Commercial Grounding and Bonding

Commercial Electrical Grounding and Bonding

Greetings. Hello everyone and welcome to today’s edition of your Edmonton electrician! Today we talk about the commercial line of electrical work that we call grounding and bonding. If you ever have any questions or concerns regarding the grounding in your facility feel free to reach out and ask your commercial electrician.

We will discuss the differences when it comes to grounding and bonding. Electrical grounding and bonding have separate definitions as per the Canadian electrical code book. There are certain electrical requirements to keep in mind when talking about commercial bonding as well as commercial electrical grounding. We will not be going through a whole lot regarding residential bonding as that may be a piece for another day. Grounding electrode applications and common questions will be addressed as we go through different commercial electrical grounding applications. Come with your Edmonton electrician as we guide you through the wide and often confusing world of electrical grounding.

What is the point of Grounding or electrical bonding? No matter where you go in the world the reason for grounding and bonding is essentially the same. The whole reason why your Edmonton electricians follow electrical codes for grounding and bonding, is to minimize the possibility of electrical fires, injuries, and property damage.  When your commercial electrician does not take grounding and bonding seriously the results can be catastrophic. this article of your Edmonton electrician is going to be referring to the CEC, better known as the Canadian electrical code. In the United States they do not follow the CEC, they follow the NEC better known as the National Electric Code. There are many differences between the CEC and the NEC but the whole idea is essentially the same.  As a quality electrical contractor your electrician must follow all local electrical codes. 

Definitions of Bonding and Grounding. Bonding is defined by the Canadian electrical code in section 0. The CEC defines bonding as a low-impedance path obtained by permanently joining all non-current carrying metal parts to ensure electrical continuity and having the capacity to conduct safely any current likely to be imposed on it.  That can be quite a mouthful and can definitely cause some confusion as to how to interpret it. As a professional commercial electrical contractor we are familiar with proper bonding practices and when they are required. Essentially what bonding is is joining together any metal part in a system with adequate methods and ensuring that these parts are rated to safely carry is a current that could be placed those metal parts.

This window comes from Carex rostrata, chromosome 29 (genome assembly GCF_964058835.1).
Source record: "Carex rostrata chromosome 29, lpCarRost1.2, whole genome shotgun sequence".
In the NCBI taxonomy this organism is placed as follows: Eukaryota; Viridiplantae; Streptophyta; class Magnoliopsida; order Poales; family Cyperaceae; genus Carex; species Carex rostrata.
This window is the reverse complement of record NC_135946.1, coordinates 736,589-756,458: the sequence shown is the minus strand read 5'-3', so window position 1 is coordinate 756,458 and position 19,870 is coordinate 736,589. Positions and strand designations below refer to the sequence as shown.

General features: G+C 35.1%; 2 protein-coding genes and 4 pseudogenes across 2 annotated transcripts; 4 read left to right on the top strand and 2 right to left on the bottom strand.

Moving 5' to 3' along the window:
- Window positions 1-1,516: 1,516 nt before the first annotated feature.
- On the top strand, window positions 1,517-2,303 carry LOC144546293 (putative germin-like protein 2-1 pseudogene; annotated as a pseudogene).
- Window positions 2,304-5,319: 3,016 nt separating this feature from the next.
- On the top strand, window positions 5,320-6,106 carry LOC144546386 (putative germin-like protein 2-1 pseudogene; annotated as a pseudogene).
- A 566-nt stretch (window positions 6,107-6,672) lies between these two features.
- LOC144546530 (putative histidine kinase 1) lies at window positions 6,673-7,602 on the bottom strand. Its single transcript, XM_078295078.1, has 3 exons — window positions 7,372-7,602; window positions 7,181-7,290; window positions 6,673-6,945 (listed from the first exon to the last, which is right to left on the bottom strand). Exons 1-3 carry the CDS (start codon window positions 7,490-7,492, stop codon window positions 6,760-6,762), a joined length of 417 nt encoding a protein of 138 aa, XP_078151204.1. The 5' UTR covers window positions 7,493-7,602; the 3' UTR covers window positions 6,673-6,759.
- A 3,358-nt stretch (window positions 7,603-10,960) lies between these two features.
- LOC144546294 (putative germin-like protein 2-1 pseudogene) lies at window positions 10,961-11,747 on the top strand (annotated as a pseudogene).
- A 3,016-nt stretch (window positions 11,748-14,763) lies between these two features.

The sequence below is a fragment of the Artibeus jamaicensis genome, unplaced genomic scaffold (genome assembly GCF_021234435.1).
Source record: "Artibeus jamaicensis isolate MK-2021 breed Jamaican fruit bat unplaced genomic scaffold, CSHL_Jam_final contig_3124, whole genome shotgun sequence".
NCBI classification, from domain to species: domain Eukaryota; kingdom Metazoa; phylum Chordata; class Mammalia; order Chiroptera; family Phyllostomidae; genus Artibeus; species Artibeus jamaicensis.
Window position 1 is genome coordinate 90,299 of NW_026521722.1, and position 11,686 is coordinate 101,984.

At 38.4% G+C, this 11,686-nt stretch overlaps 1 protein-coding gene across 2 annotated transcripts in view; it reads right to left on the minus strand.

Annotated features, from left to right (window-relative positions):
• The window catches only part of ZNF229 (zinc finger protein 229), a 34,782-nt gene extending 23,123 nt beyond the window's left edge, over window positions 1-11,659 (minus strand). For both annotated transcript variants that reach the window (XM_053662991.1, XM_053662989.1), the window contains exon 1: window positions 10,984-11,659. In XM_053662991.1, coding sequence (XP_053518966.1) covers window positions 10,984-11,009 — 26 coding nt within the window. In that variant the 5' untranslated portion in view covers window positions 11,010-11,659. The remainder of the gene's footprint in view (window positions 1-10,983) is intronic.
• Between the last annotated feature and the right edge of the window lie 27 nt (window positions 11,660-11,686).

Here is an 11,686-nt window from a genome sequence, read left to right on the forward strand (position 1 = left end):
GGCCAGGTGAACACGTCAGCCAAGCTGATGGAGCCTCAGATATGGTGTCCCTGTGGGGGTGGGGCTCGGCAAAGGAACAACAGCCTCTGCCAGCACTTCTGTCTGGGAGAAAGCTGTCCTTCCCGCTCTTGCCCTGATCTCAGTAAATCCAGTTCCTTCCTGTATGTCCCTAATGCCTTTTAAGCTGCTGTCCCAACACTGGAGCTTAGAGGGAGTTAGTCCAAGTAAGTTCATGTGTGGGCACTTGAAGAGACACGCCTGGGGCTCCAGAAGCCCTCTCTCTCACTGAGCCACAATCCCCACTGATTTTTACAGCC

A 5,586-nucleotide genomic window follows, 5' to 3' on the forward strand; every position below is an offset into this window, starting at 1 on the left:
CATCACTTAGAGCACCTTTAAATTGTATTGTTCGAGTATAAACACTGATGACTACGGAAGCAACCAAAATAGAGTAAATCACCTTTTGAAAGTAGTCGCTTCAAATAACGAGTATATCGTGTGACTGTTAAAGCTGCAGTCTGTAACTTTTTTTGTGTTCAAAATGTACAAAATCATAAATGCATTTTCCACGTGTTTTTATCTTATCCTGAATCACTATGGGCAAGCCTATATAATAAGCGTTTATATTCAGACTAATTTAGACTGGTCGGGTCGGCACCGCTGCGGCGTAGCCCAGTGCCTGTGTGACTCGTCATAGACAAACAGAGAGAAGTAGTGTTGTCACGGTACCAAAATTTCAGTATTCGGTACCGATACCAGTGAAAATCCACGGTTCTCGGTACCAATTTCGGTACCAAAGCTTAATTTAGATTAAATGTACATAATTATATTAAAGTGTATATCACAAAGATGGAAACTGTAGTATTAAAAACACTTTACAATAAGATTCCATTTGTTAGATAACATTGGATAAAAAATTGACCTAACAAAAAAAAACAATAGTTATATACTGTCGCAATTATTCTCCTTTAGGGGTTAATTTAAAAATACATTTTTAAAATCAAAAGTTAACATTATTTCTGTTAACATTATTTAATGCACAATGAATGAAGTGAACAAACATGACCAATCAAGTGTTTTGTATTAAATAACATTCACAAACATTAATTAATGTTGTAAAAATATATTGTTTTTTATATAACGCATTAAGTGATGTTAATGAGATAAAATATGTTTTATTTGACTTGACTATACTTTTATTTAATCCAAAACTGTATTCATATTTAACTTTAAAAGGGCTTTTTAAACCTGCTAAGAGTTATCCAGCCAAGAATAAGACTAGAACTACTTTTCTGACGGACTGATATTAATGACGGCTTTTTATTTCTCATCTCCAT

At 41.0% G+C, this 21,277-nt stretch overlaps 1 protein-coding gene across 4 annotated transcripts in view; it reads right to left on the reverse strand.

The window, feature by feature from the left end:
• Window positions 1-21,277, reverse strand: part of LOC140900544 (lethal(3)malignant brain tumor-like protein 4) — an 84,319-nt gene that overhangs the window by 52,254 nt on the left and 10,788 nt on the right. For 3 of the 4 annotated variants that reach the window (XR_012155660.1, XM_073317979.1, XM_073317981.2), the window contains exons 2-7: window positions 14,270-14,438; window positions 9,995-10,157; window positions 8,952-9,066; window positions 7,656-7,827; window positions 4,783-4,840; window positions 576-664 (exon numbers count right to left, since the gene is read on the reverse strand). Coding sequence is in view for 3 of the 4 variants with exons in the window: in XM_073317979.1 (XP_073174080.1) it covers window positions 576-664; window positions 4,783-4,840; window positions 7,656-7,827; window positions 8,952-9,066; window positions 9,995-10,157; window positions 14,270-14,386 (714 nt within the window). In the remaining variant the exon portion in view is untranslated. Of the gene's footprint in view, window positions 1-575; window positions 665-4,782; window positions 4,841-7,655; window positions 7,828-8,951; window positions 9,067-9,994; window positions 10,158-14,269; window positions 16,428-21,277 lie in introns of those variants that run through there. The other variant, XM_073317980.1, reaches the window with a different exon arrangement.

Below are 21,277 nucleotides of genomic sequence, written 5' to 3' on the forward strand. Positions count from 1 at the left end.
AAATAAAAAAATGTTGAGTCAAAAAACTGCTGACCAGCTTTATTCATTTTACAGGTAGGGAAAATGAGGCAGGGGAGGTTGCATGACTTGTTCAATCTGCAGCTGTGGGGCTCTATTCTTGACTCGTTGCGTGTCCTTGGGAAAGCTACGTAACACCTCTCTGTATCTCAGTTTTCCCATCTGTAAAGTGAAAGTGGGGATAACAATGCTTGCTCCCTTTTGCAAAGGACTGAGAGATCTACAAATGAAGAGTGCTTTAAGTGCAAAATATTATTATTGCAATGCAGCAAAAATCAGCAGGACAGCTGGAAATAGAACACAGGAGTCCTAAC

A bonding conductor is a different definition than the general term of electrical bonding. An electrical bonding conductor is a conductor that connects the non-current carrying parts of electrical equipment, raceways, or enclosures to the service equipment or system grounding conductor.  bonding conductors are any conductors that are used to join together metal equipment that is not designed to carry electrical current. In no instance should a bonding conductor be used to carry electrical current under normal conditions. Bonding conductors are different than grounding conductors because bonding conductors are after the service side of an electrical system. As a quality commercial electrical contractor we are very familiar with the bonding and grounding requirements of your commercial facility. 

What is electrical Grounding? Canadian electrical code has many different definitions for different versions of grounding. In section 0 of the Canadian electrical code on page 71 you will find 11 different definitions for various types, stages and variations of grounding. A good commercial electrician should be able to tell you what to watch for when it comes to the grounding in your facility. The main ones that we are going to talk about today refer to the grounding conductor, grounding electrode, and grounding itself.  So, what does it mean to perform grounding? Well grounding in the CEC is defined as a permanent and conductive path to the Earth with sufficient ampacity to carry any fault current liable to be imposed on it, and of a sufficiently low-impedance to limit the voltage rise above ground and to facilitate the operation of the protective devices in the circuit.